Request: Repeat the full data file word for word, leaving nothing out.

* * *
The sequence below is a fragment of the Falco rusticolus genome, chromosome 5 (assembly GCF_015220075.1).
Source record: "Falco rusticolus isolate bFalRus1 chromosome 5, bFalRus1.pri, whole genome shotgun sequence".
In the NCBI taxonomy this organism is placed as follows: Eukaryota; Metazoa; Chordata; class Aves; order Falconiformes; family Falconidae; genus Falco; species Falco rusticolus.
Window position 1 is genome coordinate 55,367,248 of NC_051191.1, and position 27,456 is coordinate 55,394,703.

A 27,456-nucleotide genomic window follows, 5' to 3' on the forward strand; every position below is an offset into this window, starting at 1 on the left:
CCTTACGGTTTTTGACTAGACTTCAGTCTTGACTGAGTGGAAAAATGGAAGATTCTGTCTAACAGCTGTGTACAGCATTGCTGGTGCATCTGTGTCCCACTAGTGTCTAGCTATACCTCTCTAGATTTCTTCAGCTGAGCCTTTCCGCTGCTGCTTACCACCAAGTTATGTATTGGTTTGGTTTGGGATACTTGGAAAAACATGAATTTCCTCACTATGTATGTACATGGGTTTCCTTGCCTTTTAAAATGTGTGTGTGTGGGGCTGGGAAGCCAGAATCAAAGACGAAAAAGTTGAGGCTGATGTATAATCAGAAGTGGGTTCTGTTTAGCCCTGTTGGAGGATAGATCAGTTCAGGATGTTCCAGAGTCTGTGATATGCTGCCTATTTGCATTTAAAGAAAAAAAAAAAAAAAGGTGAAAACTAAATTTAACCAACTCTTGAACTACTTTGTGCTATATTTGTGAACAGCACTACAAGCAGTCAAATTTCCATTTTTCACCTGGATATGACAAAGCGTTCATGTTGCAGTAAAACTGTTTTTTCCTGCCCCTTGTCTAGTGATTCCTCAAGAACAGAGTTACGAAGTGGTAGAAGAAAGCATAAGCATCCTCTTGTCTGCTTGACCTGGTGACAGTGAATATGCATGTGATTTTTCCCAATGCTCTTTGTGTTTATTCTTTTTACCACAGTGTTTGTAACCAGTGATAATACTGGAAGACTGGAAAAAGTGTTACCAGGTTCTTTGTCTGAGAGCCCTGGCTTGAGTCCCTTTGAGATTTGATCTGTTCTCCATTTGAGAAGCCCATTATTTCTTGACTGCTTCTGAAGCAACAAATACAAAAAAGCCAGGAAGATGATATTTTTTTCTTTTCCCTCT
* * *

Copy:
The sequence below is a fragment of the Falco rusticolus genome, chromosome 5 (assembly GCF_015220075.1).
Source record: "Falco rusticolus isolate bFalRus1 chromosome 5, bFalRus1.pri, whole genome shotgun sequence".
In the NCBI taxonomy this organism is placed as follows: Eukaryota; Metazoa; Chordata; class Aves; order Falconiformes; family Falconidae; genus Falco; species Falco rusticolus.
Window position 1 is genome coordinate 55,367,248 of NC_051191.1, and position 27,456 is coordinate 55,394,703.

A 27,456-nucleotide genomic window follows, 5' to 3' on the forward strand; every position below is an offset into this window, starting at 1 on the left:
CCTTACGGTTTTTGACTAGACTTCAGTCTTGACTGAGTGGAAAAATGGAAGATTCTGTCTAACAGCTGTGTACAGCATTGCTGGTGCATCTGTGTCCCACTAGTGTCTAGCTATACCTCTCTAGATTTCTTCAGCTGAGCCTTTCCGCTGCTGCTTACCACCAAGTTATGTATTGGTTTGGTTTGGGATACTTGGAAAAACATGAATTTCCTCACTATGTATGTACATGGGTTTCCTTGCCTTTTAAAATGTGTGTGTGTGGGGCTGGGAAGCCAGAATCAAAGACGAAAAAGTTGAGGCTGATGTATAATCAGAAGTGGGTTCTGTTTAGCCCTGTTGGAGGATAGATCAGTTCAGGATGTTCCAGAGTCTGTGATATGCTGCCTATTTGCATTTAAAGAAAAAAAAAAAAAAAGGTGAAAACTAAATTTAACCAACTCTTGAACTACTTTGTGCTATATTTGTGAACAGCACTACAAGCAGTCAAATTTCCATTTTTCACCTGGATATGACAAAGCGTTCATGTTGCAGTAAAACTGTTTTTTCCTGCCCCTTGTCTAGTGATTCCTCAAGAACAGAGTTACGAAGTGGTAGAAGAAAGCATAAGCATCCTCTTGTCTGCTTGACCTGGTGACAGTGAATATGCATGTGATTTTTCCCAATGCTCTTTGTGTTTATTCTTTTTACCACAGTGTTTGTAACCAGTGATAATACTGGAAGACTGGAAAAAGTGTTACCAGGTTCTTTGTCTGAGAGCCCTGGCTTGAGTCCCTTTGAGATTTGATCTGTTCTCCATTTGAGAAGCCCATTATTTCTTGACTGCTTCTGAAGCAACAAATACAAAAAAGCCAGGAAGATGATATTTTTTTCTTTTCCCTCT